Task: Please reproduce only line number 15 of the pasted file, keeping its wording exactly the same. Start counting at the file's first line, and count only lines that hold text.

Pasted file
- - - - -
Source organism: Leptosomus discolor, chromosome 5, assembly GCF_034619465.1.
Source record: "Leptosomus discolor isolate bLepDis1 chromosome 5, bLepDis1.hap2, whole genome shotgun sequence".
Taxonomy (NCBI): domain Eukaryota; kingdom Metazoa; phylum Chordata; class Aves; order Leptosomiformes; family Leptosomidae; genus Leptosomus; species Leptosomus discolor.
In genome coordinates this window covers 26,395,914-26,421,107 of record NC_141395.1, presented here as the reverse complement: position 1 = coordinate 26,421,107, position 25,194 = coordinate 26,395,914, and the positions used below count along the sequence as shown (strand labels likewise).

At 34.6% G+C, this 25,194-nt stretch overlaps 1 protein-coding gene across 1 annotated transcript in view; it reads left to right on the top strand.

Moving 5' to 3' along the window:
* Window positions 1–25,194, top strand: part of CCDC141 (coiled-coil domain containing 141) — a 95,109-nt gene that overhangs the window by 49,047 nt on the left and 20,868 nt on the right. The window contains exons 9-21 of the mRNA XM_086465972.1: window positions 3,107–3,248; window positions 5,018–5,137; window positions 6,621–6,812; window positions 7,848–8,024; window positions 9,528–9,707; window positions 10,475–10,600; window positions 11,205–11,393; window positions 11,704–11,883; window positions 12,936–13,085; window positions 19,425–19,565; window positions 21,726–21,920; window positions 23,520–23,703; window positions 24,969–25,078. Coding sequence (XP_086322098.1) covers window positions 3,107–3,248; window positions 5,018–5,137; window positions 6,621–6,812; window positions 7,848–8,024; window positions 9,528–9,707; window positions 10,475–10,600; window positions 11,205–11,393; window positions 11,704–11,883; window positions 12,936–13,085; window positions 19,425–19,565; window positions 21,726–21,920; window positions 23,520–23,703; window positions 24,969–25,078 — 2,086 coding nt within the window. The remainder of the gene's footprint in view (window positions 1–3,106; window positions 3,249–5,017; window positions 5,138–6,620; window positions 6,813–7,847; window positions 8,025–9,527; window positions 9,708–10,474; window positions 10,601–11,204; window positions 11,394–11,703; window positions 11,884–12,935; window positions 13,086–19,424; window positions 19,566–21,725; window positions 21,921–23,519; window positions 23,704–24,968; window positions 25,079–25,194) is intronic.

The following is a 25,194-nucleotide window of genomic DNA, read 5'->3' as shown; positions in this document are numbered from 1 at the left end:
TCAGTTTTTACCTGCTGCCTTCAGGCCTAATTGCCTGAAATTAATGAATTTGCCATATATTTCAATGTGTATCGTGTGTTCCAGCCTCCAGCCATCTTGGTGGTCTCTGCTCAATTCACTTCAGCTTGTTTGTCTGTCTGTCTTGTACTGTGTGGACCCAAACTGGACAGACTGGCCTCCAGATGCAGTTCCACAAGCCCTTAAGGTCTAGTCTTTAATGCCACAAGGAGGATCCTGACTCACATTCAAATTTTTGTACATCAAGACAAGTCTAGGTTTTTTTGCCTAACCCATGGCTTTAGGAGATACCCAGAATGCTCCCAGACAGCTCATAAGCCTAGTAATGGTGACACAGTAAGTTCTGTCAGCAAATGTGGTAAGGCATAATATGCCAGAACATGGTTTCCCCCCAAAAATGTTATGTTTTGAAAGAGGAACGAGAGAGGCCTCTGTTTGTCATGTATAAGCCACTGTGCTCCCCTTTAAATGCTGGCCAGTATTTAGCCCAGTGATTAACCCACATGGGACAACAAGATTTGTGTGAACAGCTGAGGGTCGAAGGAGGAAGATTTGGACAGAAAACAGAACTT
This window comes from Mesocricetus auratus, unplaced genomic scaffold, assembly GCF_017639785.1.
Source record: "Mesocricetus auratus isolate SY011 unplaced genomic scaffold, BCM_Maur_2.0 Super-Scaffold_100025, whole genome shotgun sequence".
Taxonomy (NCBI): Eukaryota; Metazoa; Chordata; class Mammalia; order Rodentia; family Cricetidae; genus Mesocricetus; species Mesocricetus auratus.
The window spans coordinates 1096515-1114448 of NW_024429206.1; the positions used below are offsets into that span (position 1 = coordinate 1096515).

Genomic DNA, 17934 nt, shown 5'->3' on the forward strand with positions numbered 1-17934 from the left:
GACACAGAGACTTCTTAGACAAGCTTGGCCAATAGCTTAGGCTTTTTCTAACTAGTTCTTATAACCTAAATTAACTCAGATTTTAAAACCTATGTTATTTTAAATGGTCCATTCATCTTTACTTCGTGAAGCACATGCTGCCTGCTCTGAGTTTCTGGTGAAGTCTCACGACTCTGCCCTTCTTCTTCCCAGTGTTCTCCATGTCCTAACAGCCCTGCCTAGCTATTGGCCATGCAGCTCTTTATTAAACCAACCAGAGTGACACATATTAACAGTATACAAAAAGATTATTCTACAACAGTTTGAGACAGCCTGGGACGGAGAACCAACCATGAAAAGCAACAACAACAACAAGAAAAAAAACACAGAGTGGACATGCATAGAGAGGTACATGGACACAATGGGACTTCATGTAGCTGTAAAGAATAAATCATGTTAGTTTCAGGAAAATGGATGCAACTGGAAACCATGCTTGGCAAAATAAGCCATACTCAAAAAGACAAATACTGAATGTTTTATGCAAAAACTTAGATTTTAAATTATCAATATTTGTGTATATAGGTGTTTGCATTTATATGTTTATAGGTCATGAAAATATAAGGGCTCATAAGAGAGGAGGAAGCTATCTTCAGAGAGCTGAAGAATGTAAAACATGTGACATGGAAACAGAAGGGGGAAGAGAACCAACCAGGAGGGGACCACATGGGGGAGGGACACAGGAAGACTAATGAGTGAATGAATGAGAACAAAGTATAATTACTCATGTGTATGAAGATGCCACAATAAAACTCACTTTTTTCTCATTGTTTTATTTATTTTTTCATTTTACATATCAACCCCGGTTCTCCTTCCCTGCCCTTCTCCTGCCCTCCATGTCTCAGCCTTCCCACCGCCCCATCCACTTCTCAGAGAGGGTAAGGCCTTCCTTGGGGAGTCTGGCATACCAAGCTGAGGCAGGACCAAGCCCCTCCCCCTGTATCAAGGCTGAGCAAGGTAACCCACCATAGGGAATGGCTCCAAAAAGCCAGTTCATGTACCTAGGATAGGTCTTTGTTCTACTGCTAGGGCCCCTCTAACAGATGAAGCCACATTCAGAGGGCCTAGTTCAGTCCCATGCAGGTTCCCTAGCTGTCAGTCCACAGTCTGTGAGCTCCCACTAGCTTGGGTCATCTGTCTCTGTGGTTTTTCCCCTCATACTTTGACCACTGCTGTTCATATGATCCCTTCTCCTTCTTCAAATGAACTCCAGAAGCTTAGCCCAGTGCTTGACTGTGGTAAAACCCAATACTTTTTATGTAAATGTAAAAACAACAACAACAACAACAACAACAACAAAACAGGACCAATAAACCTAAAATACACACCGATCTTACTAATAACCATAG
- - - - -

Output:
GACACAGAGACTTCTTAGACAAGCTTGGCCAATAGCTTAGGCTTTTTCTAACTAGTTCTTATAACCTAAATTAACTCAGATTTTAAAACCTATGTTATTTTAAATGGTCCATTCATCTTTACTTCGTGAAGCACATGCTGCCTGCTCTGAGTTTCTGGTGAAGTCTCACGACTCTGCCCTTCTTCTTCCCAGTGTTCTCCATGTCCTAACAGCCCTGCCTAGCTATTGGCCATGCAGCTCTTTATTAAACCAACCAGAGTGACACATATTAACAGTATACAAAAAGATTATTCTACAACAGTTTGAGACAGCCTGGGACGGAGAACCAACCATGAAAAGCAACAACAACAACAAGAAAAAAAACACAGAGTGGACATGCATAGAGAGGTACATGGACACAATGGGACTTCATGTAGCTGTAAAGAATAAATCATGTTAGTTTCAGGAAAATGGATGCAACTGGAAACCATGCTTGGCAAAATAAGCCATACTCAAAAAGACAAATACTGAATGTTTTATGCAAAAACTTAGATTTTAAATTATCAATATTTGTGTATATAGGTGTTTGCATTTATATGTTTATAGGTCATGAAAATATAAGGGCTCATAAGAGAGGAGGAAGCTATCTTCAGAGAGCTGAAGAATGTAAAACATGTGACATGGAAACAGAAGGGGGAAGAGAACCAACCAGGAGGGGACCACATGGGGGAGGGACACAGGAAGACTAATGAGTGAATGAATGAGAACAAAGTATAATTACTCATGTGTATGAAGATGCCACAATAAAACTCACTTTTTTCTCATTGTTTTATTTATTTTTTCATTTTACATATCAACCCCGGTTCTCCTTCCCTGCCCTTCTCCTGCCCTCCATGTCTCAGCCTTCCCACCGCCCCATCCACTTCTCAGAGAGGGTAAGGCCTTCCTTGGGGAGTCTGGCATACCAAGCTGAGGCAGGACCAAGCCCCTCCCCCTGTATCAAGGCTGAGCAAGGTAACCCACCATAGGGAATGGCTCCAAAAAGCCAGTTCATGTACCTAGGATAGGTCTTTGTTCTACTGCTAGGGCCCCTCTAACAGATGAAGCCACATTCAGAGGGCCTAGTTCAGTCCCATGCAGGTTCCCTAGCTGTCAGTCCACAGTCTGTGAGCTCCCACTAGCTTGGGTCATCTGTCTCTGTGGTTTTTCCCCTCATACTTTGACCACTGCTGTTCATATGATCCCTTCTCCTTCTTCAAATGAACTCCAGAAGCTTAGCCCAGTGCTTGACTGTGGTAAAACCCAATACTTTTTATGTAAATGTAAAAACAACAACAACAACAACAACAACAACAAAACAGGACCAATAAACCTAAAATACACACCGATCTTACTAATAACCATAG